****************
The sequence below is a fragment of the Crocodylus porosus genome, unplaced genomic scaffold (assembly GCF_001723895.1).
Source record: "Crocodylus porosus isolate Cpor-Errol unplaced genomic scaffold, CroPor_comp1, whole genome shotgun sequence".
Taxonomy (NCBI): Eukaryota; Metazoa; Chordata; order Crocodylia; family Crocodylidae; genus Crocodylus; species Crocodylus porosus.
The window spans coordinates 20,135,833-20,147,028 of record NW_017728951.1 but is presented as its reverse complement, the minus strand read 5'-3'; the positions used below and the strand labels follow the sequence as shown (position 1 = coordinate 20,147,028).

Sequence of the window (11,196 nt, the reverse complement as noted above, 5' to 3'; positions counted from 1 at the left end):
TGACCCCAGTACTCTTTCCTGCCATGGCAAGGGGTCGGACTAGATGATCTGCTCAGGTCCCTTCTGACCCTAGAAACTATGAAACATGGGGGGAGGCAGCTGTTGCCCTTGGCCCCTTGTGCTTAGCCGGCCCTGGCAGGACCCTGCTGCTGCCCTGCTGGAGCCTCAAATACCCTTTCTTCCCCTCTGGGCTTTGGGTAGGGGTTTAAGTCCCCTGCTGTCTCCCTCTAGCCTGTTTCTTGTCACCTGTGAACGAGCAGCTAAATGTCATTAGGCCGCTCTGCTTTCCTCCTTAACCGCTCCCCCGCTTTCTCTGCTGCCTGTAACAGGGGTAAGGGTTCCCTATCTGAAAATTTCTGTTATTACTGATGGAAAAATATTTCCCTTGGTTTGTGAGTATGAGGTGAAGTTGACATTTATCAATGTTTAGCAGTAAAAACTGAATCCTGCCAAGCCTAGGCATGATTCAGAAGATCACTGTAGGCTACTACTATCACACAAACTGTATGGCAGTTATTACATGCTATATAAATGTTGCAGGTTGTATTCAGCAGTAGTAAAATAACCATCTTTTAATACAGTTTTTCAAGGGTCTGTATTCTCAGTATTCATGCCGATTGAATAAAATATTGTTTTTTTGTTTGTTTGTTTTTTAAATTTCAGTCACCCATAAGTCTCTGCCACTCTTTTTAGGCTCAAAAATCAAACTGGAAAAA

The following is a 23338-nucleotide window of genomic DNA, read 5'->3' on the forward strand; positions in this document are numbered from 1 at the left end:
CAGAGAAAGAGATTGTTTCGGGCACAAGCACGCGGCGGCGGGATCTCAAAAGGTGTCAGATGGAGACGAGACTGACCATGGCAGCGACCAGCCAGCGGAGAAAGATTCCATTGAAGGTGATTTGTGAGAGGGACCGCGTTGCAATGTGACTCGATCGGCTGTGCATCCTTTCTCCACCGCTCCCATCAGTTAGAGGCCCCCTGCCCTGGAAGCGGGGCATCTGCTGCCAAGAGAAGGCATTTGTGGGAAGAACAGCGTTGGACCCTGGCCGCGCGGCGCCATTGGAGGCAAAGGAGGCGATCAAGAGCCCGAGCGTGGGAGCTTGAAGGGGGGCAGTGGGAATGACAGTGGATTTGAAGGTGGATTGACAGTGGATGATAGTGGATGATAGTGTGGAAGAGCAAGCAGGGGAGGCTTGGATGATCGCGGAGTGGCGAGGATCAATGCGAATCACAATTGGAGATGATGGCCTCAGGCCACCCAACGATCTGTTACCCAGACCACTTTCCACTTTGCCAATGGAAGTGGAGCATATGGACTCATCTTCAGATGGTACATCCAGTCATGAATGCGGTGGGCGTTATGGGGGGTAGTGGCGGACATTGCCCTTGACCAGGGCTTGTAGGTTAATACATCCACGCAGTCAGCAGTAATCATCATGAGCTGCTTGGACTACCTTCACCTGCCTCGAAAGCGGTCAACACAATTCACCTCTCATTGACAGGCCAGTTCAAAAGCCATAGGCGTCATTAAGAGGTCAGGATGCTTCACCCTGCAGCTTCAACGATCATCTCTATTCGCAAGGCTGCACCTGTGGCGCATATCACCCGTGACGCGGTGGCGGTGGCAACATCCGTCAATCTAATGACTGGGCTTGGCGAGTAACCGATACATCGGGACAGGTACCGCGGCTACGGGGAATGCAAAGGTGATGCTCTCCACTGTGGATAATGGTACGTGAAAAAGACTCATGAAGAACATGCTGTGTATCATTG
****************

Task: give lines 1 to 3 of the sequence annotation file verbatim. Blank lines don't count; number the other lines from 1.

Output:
The sequence below is a fragment of the Crocodylus porosus genome, unplaced genomic scaffold (assembly GCF_001723895.1).
Source record: "Crocodylus porosus isolate Cpor-Errol unplaced genomic scaffold, CroPor_comp1, whole genome shotgun sequence".
Taxonomy (NCBI): Eukaryota; Metazoa; Chordata; order Crocodylia; family Crocodylidae; genus Crocodylus; species Crocodylus porosus.